Dr. Denslow’s research interests include discovering biomarkers at both the mRNA and protein levels that relate to exposure of fish to environmental contaminants. In particular she is interested in defining molecular mechanisms of action of endocrine disrupting compounds that adversely affect reproduction. Her research covers both sex hormone receptor mediated and independent mechanisms. Favorite model systems include largemouth bass, fathead minnow, sheepshead minnow and zebrafish. Common research tools include microarrays, real time PCR, proteomics, tissue culture based assays, transfections and in vivo determination of reproductive endpoints.
In addition, Dr. Denslow has initiated research to understand the effect of nanomaterials on fish health. For this research, zebrafish microarray analysis is used as a tool to suggest global pathways that may be affected by exposure. These experiments are integrated with others looking at gill function, histopathology, nanomaterial uptake and nanomaterial characterization.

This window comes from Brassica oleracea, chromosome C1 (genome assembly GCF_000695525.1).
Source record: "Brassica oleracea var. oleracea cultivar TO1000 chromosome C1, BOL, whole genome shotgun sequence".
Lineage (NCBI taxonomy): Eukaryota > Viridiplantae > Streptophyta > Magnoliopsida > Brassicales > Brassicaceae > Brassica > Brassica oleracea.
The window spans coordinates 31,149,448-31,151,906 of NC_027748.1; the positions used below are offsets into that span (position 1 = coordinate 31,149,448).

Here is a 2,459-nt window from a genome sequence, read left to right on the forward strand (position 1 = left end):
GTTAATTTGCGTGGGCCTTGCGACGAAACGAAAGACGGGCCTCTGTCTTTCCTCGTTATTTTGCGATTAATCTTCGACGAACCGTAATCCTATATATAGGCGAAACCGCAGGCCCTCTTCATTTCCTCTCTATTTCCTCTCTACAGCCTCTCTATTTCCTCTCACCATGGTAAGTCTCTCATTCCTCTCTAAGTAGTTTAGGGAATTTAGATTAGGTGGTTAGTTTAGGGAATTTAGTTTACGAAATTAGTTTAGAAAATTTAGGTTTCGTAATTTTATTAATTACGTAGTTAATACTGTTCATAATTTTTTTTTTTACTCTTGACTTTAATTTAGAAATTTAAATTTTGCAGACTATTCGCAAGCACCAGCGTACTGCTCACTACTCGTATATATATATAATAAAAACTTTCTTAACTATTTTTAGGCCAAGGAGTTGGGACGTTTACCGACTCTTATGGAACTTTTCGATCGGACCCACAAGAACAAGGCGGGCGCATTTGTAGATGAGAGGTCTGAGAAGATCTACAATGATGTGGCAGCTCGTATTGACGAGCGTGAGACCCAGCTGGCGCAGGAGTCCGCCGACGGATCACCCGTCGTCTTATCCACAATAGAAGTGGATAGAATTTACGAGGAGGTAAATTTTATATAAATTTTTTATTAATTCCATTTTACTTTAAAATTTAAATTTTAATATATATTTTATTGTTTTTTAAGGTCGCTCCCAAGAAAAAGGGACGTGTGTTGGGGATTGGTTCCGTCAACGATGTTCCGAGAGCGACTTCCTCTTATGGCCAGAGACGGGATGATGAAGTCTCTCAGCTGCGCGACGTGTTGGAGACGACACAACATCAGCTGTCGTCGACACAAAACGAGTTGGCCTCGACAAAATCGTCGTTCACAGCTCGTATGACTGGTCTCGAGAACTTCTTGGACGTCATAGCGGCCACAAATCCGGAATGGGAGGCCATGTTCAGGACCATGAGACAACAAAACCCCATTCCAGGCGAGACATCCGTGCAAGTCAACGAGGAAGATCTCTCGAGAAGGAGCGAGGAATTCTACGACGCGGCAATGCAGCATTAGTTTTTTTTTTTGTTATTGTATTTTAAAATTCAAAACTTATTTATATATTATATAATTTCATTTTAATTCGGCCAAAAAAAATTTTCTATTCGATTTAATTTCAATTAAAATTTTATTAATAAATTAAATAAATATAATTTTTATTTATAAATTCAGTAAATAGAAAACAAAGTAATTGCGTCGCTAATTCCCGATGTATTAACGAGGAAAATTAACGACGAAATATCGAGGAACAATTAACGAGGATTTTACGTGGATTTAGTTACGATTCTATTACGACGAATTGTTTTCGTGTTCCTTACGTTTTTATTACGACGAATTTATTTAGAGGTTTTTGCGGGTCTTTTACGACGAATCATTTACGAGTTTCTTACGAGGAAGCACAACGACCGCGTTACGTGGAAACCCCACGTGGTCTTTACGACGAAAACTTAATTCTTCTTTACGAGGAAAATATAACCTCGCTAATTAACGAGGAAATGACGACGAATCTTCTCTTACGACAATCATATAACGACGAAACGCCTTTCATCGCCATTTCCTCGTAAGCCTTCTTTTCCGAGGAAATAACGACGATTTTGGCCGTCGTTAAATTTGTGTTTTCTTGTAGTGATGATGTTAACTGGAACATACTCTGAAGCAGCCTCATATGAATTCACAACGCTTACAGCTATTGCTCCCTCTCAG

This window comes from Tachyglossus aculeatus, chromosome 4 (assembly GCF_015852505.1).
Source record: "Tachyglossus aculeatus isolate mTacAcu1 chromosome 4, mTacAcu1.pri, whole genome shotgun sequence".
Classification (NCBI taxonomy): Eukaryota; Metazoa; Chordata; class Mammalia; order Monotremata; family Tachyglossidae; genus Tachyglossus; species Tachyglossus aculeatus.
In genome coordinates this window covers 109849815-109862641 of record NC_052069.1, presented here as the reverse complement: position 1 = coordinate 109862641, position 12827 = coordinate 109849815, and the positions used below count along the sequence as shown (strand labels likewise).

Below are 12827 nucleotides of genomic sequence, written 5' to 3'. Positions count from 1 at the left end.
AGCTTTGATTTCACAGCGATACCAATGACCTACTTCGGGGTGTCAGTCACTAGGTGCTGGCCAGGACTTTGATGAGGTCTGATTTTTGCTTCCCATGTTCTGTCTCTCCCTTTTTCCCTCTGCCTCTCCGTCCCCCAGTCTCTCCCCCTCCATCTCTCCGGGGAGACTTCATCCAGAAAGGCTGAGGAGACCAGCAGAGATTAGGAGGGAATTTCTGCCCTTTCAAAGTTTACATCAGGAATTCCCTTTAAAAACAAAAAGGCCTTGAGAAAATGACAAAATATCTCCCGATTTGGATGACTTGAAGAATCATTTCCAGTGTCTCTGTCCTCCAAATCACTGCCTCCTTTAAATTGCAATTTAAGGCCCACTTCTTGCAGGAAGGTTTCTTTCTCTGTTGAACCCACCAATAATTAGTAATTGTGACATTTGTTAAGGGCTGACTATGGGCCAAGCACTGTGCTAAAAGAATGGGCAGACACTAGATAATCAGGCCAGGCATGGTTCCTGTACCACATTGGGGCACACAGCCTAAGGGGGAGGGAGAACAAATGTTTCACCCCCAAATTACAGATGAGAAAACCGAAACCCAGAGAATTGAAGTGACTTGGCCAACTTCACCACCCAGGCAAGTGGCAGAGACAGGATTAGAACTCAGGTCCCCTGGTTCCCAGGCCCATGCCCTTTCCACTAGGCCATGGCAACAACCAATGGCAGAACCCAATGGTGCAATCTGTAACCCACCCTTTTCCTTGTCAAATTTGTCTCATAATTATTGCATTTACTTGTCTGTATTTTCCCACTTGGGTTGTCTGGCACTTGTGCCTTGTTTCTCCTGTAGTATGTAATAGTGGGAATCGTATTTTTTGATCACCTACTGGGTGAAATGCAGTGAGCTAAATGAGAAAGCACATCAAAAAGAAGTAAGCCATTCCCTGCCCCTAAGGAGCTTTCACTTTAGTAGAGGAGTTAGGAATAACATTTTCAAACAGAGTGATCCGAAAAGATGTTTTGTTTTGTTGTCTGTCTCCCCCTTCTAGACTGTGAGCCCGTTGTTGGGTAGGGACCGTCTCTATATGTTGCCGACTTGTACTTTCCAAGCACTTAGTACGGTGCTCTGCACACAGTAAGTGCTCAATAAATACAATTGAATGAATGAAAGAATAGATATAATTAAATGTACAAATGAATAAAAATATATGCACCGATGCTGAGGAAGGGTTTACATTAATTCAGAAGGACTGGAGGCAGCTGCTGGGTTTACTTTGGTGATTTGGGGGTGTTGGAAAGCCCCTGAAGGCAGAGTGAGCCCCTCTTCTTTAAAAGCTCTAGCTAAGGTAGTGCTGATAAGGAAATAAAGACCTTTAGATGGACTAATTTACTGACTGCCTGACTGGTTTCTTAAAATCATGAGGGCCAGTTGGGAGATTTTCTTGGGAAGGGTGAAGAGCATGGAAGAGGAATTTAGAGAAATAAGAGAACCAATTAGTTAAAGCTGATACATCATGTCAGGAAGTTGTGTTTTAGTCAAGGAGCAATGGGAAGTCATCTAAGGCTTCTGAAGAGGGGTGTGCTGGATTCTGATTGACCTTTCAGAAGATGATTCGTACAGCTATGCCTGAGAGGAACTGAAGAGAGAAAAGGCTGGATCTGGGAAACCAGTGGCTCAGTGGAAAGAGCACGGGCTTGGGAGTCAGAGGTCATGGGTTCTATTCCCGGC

Nancy Denslow obtained her MS and Ph.D. degrees in Biochemistry and Molecular Biology, from Yale University and the University of Florida, respectively. Previously, she served for 15 years as the Director of the Protein Chemistry and Molecular Biomarkers Core Facility at the University of Florida. Professor, Center for Environmental & Human Toxicology.